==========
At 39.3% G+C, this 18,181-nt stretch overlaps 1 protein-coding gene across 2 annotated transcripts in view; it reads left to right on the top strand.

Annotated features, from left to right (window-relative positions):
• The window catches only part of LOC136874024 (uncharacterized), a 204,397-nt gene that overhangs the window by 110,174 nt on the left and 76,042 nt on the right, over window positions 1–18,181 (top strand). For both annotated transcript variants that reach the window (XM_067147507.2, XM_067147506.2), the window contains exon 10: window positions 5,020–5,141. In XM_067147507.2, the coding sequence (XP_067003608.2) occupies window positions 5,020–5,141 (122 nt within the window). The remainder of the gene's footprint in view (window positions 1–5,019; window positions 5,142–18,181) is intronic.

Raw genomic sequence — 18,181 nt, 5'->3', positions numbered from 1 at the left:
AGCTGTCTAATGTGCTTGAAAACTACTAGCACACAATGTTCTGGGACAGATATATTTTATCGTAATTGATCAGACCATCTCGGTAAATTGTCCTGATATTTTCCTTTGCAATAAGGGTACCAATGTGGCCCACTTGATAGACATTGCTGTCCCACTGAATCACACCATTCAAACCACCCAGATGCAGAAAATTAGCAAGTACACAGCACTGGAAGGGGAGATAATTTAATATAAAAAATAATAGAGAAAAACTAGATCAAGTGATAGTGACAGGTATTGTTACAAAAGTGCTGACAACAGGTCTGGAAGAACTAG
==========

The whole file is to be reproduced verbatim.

At 39.3% G+C, this 18,181-nt stretch overlaps 1 protein-coding gene across 2 annotated transcripts in view; it reads left to right on the top strand.

Annotated features, from left to right (window-relative positions):
• The window catches only part of LOC136874024 (uncharacterized), a 204,397-nt gene that overhangs the window by 110,174 nt on the left and 76,042 nt on the right, over window positions 1–18,181 (top strand). For both annotated transcript variants that reach the window (XM_067147507.2, XM_067147506.2), the window contains exon 10: window positions 5,020–5,141. In XM_067147507.2, the coding sequence (XP_067003608.2) occupies window positions 5,020–5,141 (122 nt within the window). The remainder of the gene's footprint in view (window positions 1–5,019; window positions 5,142–18,181) is intronic.

Raw genomic sequence — 18,181 nt, 5'->3', positions numbered from 1 at the left:
AGCTGTCTAATGTGCTTGAAAACTACTAGCACACAATGTTCTGGGACAGATATATTTTATCGTAATTGATCAGACCATCTCGGTAAATTGTCCTGATATTTTCCTTTGCAATAAGGGTACCAATGTGGCCCACTTGATAGACATTGCTGTCCCACTGAATCACACCATTCAAACCACCCAGATGCAGAAAATTAGCAAGTACACAGCACTGGAAGGGGAGATAATTTAATATAAAAAATAATAGAGAAAAACTAGATCAAGTGATAGTGACAGGTATTGTTACAAAAGTGCTGACAACAGGTCTGGAAGAACTAG